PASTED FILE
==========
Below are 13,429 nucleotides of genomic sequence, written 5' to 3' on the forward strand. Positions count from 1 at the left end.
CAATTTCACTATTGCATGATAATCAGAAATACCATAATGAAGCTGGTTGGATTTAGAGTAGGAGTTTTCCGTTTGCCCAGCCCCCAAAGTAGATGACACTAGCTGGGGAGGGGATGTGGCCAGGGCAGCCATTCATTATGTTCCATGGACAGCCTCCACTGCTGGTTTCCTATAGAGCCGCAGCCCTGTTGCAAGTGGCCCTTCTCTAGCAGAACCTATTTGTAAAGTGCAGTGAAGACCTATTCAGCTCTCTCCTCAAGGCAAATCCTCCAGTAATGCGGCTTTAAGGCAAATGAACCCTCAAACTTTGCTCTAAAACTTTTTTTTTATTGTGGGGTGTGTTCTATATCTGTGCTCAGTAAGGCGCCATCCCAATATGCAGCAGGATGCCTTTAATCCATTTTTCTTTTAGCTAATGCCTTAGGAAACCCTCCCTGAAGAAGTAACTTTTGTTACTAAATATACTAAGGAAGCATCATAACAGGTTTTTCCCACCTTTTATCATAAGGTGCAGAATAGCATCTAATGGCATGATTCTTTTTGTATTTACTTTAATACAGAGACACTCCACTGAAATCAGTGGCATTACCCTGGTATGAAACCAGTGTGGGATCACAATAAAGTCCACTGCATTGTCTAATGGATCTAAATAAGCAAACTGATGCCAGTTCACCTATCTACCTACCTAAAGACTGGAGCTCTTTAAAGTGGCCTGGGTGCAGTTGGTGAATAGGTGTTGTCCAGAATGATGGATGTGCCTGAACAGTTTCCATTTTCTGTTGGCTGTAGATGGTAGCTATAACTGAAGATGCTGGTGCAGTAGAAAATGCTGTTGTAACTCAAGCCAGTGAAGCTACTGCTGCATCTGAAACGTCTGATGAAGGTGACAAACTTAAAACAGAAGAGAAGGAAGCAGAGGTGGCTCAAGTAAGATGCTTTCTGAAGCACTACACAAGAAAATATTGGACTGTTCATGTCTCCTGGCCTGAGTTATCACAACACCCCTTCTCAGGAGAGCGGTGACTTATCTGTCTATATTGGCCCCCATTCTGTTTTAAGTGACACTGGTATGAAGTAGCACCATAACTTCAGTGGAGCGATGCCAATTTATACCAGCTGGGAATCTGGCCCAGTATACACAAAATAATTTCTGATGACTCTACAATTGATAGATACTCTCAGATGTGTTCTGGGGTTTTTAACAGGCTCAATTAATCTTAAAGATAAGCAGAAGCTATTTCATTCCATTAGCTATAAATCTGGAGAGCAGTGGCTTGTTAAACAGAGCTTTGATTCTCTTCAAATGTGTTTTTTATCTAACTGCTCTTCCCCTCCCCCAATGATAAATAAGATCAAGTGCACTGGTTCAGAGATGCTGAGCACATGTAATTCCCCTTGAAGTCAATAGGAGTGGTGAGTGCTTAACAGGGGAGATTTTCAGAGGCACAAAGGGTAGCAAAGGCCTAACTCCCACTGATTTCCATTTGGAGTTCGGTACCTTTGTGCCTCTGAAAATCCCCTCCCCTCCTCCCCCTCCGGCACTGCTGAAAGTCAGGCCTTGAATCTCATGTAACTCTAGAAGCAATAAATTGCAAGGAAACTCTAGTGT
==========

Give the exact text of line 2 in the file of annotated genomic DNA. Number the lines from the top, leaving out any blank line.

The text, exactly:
CAATTTCACTATTGCATGATAATCAGAAATACCATAATGAAGCTGGTTGGATTTAGAGTAGGAGTTTTCCGTTTGCCCAGCCCCCAAAGTAGATGACACTAGCTGGGGAGGGGATGTGGCCAGGGCAGCCATTCATTATGTTCCATGGACAGCCTCCACTGCTGGTTTCCTATAGAGCCGCAGCCCTGTTGCAAGTGGCCCTTCTCTAGCAGAACCTATTTGTAAAGTGCAGTGAAGACCTATTCAGCTCTCTCCTCAAGGCAAATCCTCCAGTAATGCGGCTTTAAGGCAAATGAACCCTCAAACTTTGCTCTAAAACTTTTTTTTTATTGTGGGGTGTGTTCTATATCTGTGCTCAGTAAGGCGCCATCCCAATATGCAGCAGGATGCCTTTAATCCATTTTTCTTTTAGCTAATGCCTTAGGAAACCCTCCCTGAAGAAGTAACTTTTGTTACTAAATATACTAAGGAAGCATCATAACAGGTTTTTCCCACCTTTTATCATAAGGTGCAGAATAGCATCTAATGGCATGATTCTTTTTGTATTTACTTTAATACAGAGACACTCCACTGAAATCAGTGGCATTACCCTGGTATGAAACCAGTGTGGGATCACAATAAAGTCCACTGCATTGTCTAATGGATCTAAATAAGCAAACTGATGCCAGTTCACCTATCTACCTACCTAAAGACTGGAGCTCTTTAAAGTGGCCTGGGTGCAGTTGGTGAATAGGTGTTGTCCAGAATGATGGATGTGCCTGAACAGTTTCCATTTTCTGTTGGCTGTAGATGGTAGCTATAACTGAAGATGCTGGTGCAGTAGAAAATGCTGTTGTAACTCAAGCCAGTGAAGCTACTGCTGCATCTGAAACGTCTGATGAAGGTGACAAACTTAAAACAGAAGAGAAGGAAGCAGAGGTGGCTCAAGTAAGATGCTTTCTGAAGCACTACACAAGAAAATATTGGACTGTTCATGTCTCCTGGCCTGAGTTATCACAACACCCCTTCTCAGGAGAGCGGTGACTTATCTGTCTATATTGGCCCCCATTCTGTTTTAAGTGACACTGGTATGAAGTAGCACCATAACTTCAGTGGAGCGATGCCAATTTATACCAGCTGGGAATCTGGCCCAGTATACACAAAATAATTTCTGATGACTCTACAATTGATAGATACTCTCAGATGTGTTCTGGGGTTTTTAACAGGCTCAATTAATCTTAAAGATAAGCAGAAGCTATTTCATTCCATTAGCTATAAATCTGGAGAGCAGTGGCTTGTTAAACAGAGCTTTGATTCTCTTCAAATGTGTTTTTTATCTAACTGCTCTTCCCCTCCCCCAATGATAAATAAGATCAAGTGCACTGGTTCAGAGATGCTGAGCACATGTAATTCCCCTTGAAGTCAATAGGAGTGGTGAGTGCTTAACAGGGGAGATTTTCAGAGGCACAAAGGGTAGCAAAGGCCTAACTCCCACTGATTTCCATTTGGAGTTCGGTACCTTTGTGCCTCTGAAAATCCCCTCCCCTCCTCCCCCTCCGGCACTGCTGAAAGTCAGGCCTTGAATCTCATGTAACTCTAGAAGCAATAAATTGCAAGGAAACTCTAGTGT